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The Exaggerate Socialism Of Raul’s Cuba


  • Gabriele, Alberto


Cuba’s post-revolutionary economic history was penalized by the twin sets of distortions stemming from its former, artificial trade relations with the CMEA and from the very nature of the state socialist model, let alone the severe costs imposed by the US embargo. Conversely, Cuba’s centralized resource allocation system and the consistent priority accorded to the satisfaction of basic needs were instrumental in engineering a remarkable accumulation of human capital and an extraordinary development of public services, and serendipitously endowed the country with a lingering comparative advantage in some advanced, knowledge-based services sectors. However, the tension between Cuba’s exceptional human development achievements and the weakness of their material foundation cannot be maintained indefinitely. The intrinsic deficiencies of the central planning mechanism, the need for expanding the role of the market and of monetary-commercial relations, and the inescapability of respecting the law of value and the socialist principle of distribution according to work should be fully acknowledged and translated in a structural reform program. The ultimate goal of such a program should be that of definitely superseding the traditional state socialist model, leading to a transition towards a specifically Cuban form of market socialism.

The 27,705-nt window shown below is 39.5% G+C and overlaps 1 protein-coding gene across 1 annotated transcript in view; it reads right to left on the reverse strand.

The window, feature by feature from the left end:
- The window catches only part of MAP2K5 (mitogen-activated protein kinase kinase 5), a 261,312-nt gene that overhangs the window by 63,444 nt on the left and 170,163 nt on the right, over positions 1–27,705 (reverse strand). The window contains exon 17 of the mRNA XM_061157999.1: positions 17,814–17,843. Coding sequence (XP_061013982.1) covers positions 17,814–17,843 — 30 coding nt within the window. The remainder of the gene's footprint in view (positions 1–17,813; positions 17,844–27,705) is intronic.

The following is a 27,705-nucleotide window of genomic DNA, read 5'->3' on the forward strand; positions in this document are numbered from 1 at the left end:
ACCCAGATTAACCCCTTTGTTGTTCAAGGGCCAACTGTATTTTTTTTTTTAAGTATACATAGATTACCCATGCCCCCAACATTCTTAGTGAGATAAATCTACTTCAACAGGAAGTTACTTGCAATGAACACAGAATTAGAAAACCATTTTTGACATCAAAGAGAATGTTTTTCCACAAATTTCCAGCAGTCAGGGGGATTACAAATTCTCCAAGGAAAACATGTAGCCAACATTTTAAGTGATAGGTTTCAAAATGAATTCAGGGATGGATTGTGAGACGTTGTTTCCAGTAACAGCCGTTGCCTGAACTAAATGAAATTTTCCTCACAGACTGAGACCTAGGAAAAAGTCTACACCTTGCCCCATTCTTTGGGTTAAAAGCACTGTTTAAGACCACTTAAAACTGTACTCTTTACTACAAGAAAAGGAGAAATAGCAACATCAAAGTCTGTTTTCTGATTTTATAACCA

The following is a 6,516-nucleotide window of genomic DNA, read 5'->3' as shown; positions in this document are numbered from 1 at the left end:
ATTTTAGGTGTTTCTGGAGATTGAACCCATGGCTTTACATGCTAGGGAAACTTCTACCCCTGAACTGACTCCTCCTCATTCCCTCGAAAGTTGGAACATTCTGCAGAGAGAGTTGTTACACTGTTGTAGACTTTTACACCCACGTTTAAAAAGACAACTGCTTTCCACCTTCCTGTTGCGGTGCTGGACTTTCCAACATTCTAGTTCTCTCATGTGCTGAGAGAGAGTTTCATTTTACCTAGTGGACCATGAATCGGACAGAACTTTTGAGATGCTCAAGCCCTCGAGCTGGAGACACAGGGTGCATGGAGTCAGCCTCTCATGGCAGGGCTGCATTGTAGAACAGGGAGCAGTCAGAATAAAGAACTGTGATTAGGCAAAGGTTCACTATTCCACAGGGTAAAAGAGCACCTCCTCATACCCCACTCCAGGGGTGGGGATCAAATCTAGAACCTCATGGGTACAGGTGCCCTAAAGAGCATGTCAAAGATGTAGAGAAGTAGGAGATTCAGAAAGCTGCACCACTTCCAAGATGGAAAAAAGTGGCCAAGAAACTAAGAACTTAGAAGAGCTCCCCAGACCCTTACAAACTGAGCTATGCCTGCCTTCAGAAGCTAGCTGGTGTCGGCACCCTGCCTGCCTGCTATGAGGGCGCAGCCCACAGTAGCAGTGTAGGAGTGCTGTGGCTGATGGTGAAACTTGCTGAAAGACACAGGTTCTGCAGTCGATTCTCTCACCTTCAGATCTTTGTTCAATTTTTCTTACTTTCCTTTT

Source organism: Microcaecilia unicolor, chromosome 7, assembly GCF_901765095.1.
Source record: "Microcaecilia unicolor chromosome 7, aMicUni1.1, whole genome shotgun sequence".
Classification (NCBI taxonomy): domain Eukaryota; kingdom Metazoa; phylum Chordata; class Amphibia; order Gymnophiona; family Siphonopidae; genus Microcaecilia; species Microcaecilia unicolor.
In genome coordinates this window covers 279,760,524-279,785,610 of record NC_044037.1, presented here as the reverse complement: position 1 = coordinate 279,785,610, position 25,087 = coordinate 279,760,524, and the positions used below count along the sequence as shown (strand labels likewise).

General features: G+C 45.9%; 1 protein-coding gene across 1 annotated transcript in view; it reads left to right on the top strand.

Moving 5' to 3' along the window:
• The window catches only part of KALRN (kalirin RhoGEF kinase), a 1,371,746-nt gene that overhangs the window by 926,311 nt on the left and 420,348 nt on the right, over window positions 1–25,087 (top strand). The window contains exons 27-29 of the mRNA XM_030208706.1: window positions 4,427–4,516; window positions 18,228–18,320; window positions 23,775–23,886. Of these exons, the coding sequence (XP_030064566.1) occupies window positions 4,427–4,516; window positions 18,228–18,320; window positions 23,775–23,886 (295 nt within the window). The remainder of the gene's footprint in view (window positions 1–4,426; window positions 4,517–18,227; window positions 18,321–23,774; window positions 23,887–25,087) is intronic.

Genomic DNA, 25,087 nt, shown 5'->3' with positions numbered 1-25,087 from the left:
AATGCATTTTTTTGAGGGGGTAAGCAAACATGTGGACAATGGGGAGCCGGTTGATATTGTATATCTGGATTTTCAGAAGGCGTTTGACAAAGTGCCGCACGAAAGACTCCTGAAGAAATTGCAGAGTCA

Suggested Citation

  • Gabriele, Alberto, 2010. "The Exaggerate Socialism Of Raul’s Cuba," MPRA Paper 26359, University Library of Munich, Germany.
  • Handle: RePEc:pra:mprapa:26359

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    References listed on IDEAS

    1. Vidal Alejandro, Pavel & Fundora Fernández, Annia, 2008. "Relación comercio-crecimiento en Cuba: estimación con el filtro de Kalman," Revista CEPAL, Naciones Unidas Comisión Económica para América Latina y el Caribe (CEPAL), April.
    2. Gabriele, Alberto & Schettino, Francesco, 2007. "Child Malnutrition and Mortality in Developing Countries: Evidence from a Cross-Country Analysis," MPRA Paper 3132, University Library of Munich, Germany, revised Jul 2007.
    3. Fiala, Nathan, 2008. "Measuring sustainability: Why the ecological footprint is bad economics and bad environmental science," Ecological Economics, Elsevier, vol. 67(4), pages 519-525, November.
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    More about this item


    Socialism; Cuba;

    JEL classification:

    • B14 - Schools of Economic Thought and Methodology - - History of Economic Thought through 1925 - - - Socialist; Marxist
    • N16 - Economic History - - Macroeconomics and Monetary Economics; Industrial Structure; Growth; Fluctuations - - - Latin America; Caribbean

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